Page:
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Publishing Industry Sales: Good News for Publishers, Not So Much for Libraries?

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Publishing Industry Sales: Good News for Publishers, Not So Much for Libraries?

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[ILLUSTRATION OMITTED]

A comprehensive survey of 1,963 publishers released in August 2011 conducted by BookStats [www.bookstats.org] shows promising sales growth in major publishing markets. This is quite a change from the past doom-and-gloom sales information coming out of the publishing industry. Net income from publishers is up 5.6% from 2008. Publishers sold 2.57 billion books in all formats in 2010, a 4.1% increase since 2008.

Publishers are seeing growth in all major markets including trade, academic, and professional. Trade books grew 5.8% to $13.9 billion; higher education is up 18.7% to $4.55 billion in 3 years. One of the strongest growth areas was adult fiction, which has seen an 8.8% revenue increase over the past 3 years. Professional publishing books which includes science, technology, medicine, and the humanities, increased by 6.3% to $3.75 billion. Scholarly publishing had a net revenue growth of 4.7%.

While the improvement in revenue has been good news for the publishing industry, relief has not come fast enough for Borders, formerly one of the major brick-and-mortar companies selling books. The industry saw the very sad and painful demise of Borders this summer. While there are many reasons for that demise, it certainly stems from a long series of bad decisions by its management team. Throw in the shift in buying habits as customers migrated to online buying, the lack of digital vision, the replacing of an experienced book management team with merchants outside the book trade, and inefficient supply chain management, and you have a perfect storm that destroyed the company.

Another major brick-and-mortar book store company also saw some interesting action this summer. In May, John Malone from Liberty Media offered to buy Barnes & Noble for about $1 billion, hoping to make Barnes & Noble a serious competitor to Amazon. After a few months of negotiation, the sales approach was halted. Instead, Barnes & Noble received a $204 million investment from Liberty Media. There is still life left in old B&N.

Most of the energy driving all the excitement in the publishing industry is coming from the rapid growth in ebook sales. The growth in ebook trade publishing has grown from 0.6% in 2008 to 6.4% in 2010. To give you a better perspective, consider that the romance genre, which makes up 13.2% of the consumer book market, is responsible for more than 20% of all ebook purchases.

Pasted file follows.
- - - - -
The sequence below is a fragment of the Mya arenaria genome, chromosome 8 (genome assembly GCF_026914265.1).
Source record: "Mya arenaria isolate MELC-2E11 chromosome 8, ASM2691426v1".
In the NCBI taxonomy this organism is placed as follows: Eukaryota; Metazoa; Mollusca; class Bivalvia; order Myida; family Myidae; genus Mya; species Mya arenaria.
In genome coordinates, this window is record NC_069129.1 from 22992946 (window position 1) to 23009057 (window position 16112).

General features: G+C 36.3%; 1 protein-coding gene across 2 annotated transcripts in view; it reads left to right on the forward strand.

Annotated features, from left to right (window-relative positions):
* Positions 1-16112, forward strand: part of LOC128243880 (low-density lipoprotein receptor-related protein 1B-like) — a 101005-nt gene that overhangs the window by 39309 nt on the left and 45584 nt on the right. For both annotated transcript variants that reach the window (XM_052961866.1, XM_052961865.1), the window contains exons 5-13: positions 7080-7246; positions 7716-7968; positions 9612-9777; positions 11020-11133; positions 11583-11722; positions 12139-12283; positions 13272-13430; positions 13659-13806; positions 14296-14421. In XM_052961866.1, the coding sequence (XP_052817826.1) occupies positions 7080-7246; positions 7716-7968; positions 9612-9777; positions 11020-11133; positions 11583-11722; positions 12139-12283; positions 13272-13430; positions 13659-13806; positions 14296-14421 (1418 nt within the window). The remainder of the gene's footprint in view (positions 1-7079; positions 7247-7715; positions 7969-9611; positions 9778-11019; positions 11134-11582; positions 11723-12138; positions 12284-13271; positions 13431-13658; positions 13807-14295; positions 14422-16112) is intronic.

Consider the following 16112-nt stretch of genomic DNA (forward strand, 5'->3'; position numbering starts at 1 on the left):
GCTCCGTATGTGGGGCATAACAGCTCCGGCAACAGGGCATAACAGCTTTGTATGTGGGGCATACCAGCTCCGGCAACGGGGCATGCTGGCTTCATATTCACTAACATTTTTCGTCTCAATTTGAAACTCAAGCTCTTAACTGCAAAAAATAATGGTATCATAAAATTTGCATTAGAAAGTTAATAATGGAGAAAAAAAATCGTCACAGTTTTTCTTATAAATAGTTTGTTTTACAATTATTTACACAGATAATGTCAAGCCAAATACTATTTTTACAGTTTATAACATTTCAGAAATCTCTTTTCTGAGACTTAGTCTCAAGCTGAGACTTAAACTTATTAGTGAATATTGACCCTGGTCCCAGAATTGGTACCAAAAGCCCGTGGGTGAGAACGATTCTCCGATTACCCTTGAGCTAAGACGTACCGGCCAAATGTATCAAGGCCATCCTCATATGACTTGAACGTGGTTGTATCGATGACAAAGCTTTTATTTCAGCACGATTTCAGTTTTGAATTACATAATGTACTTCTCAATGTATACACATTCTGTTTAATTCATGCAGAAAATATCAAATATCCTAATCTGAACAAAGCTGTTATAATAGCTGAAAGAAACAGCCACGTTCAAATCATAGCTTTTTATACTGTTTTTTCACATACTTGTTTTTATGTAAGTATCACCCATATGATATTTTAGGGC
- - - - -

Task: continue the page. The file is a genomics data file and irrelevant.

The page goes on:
In the U.S., Random House (RH) ebook sales for the first half of 2011 account for 20% of its revenues. RH now has 27,000 ebooks available, with 10% of sales revenue in the U.K. coming from ebooks. Simon & Schuster's ebook sales revenue is at 15%, Harper Collins' is at 12%, and Pearson's Penguin unit, at 14% of worldwide sales, is now electronic. With more than 85 reading devices in the marketplace and strong consumer acceptance of digital formats, we are seeing a major transitional period as users move from print to electronic formats. Amazon now sells more Kindle titles than hardcover and paperbacks combined.

It is not just the U.S. that has witnessed this rapid growth, Western Europe grew by 400% in 2010, and it is predicted that by 2015, ebooks will make up to 15% of the total book sales in the region. The U.K. is the largest market to embrace the ebook. It is estimated that Amazon has sold more than 400,000 Kindles in the U.K. since the device was introduced in August 2010. The U.K. is on track to achieve ebook sales of 100 million [pounds sterling] this year, which would represent about 5% of the total U.K. consumer spending on books. Futuresource Consulting, a U.K.-based consulting firm, estimates that by 2015, the tablet market in Germany will account for one-half of the paid ebook sales. To drive the ebook market in Western Europe, publishers are going to need to increase their marketing of e-readers and tablets, and increase the number of local language titles. …

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